AsianScientist (Feb. 18, 2015) – Researchers have identified the compounds present in queen manibular pheromone (QMP) that suppress ovary activation in ordinary worker bees. Their results, published in the Journal of Insect Physiology, could be used to help beekeepers control hive fertility.
QMP is a group of (at least) five active compounds produced by queen honey bees. Although the pheromone is known to aid queen control of the colony and colony cohesion, the effects of individual QMP components have never been tested to determine their effects on the reproductive physiology of Apis cerana workers.
Prof. Tan Ken of Xishuangbanna Tropical Botanical Garden (XTBG) of Chinese Academy of Sciences and his colleagues conducted a study to provide groups of queenless A. cerana workers with individual QMP components in their food and determine which of the components are capable of suppressing ovary activation.
The researchers fed one queen equivalent of each of the major components of A. cerana QMP to groups of worker bees twice a day until the workers were ten days old. Half of the cages were also provided with ten percent royal jelly in the food. Workers were sampled each day and dissected to determine the number of ovarioles and the degree of ovary activation (egg development).
The study showed that the major components of the queen mandibular secretions 9-ODA (9-oxo-2-decenoic acid) and 9-HAD (9-hydroxy-(E)-2-decenoic acid) that are common to A. cerana and A. mellifera strongly inhibit worker ovary activation in young A. cerana workers.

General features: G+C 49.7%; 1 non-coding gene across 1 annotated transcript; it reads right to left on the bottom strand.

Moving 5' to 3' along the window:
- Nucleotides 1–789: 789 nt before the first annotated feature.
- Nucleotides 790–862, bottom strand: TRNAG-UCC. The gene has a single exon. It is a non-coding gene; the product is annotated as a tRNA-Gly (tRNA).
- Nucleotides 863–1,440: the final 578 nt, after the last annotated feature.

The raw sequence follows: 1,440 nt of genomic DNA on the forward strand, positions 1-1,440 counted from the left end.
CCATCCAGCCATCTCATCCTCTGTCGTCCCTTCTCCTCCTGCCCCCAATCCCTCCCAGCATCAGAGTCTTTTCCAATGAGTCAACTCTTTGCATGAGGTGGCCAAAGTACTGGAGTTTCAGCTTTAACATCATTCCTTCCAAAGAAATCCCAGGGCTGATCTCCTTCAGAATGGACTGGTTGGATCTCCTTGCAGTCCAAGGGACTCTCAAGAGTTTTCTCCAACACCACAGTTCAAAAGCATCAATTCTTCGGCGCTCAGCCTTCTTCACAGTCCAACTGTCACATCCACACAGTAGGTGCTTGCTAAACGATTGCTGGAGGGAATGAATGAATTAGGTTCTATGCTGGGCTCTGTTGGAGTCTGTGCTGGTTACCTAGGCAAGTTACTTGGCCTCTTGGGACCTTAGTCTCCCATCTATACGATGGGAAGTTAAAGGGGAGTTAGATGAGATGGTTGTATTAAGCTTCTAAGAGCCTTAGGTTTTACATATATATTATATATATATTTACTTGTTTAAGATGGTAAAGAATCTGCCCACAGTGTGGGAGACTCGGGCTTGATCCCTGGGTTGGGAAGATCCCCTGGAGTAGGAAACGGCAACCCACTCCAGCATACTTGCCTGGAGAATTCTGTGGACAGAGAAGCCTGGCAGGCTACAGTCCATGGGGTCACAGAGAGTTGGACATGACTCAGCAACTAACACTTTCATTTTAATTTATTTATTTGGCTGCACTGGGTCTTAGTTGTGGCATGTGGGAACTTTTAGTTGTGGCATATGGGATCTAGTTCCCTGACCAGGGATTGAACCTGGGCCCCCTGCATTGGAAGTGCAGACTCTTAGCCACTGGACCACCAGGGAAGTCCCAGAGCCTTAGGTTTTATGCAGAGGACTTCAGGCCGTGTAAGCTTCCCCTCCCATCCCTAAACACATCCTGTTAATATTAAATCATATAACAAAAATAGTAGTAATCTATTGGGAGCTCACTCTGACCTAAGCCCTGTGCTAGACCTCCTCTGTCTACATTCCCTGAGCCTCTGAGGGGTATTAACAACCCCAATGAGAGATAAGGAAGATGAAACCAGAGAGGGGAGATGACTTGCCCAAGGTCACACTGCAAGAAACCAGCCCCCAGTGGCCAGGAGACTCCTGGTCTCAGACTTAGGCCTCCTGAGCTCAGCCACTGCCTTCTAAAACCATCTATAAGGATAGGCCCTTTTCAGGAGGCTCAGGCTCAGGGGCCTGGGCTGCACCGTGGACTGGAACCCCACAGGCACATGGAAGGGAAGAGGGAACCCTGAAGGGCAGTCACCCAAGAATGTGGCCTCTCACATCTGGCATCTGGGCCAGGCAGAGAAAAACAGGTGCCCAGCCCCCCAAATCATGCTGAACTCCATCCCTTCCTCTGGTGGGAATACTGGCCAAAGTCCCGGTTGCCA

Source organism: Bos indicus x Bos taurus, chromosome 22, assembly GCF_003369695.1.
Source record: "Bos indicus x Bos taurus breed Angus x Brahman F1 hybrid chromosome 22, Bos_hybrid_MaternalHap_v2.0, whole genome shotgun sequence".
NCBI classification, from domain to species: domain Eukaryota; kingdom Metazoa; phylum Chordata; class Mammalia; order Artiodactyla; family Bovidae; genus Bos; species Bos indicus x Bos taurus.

The minor components, 10-HAD (10-hydroxy-2-decenoic acid) and 10-HDAA (10-Hydroxydecanoic acid) have minimal effects on ovary activation. Royal jelly was found to enhance ovary activation, but ovary activation was still strongly suppressed by 9-ODA and 9-HDA in bees that have access to royal jelly.
The ovariole number declines with age, and declines to a greater extent in the absence of queen-associated fatty acids. The queen pheromones inhibit decline in ovariole number over the first ten days of life. This suggests that ovary activation itself causes a decline in ovariole number, or that loss of ovarioles is required for ovary activation in queenless workers.
The results show that 9-ODA alone suppresses ovary activation to a similar or greater degree than it does in a mixture of all compounds. It therefore appears that 9-ODA is the primary signal that mediates worker fertility in A. cerana.
The article can be found at: Tan et al. (2015) Pheromones Affecting Ovary Activation and Ovariole Loss in the Asian Honey Bee Apis cerana.
Source: Chinese Academy of Sciences; Photo: USGS Bee Inventory and Monitoring Lab/Flickr/CC.
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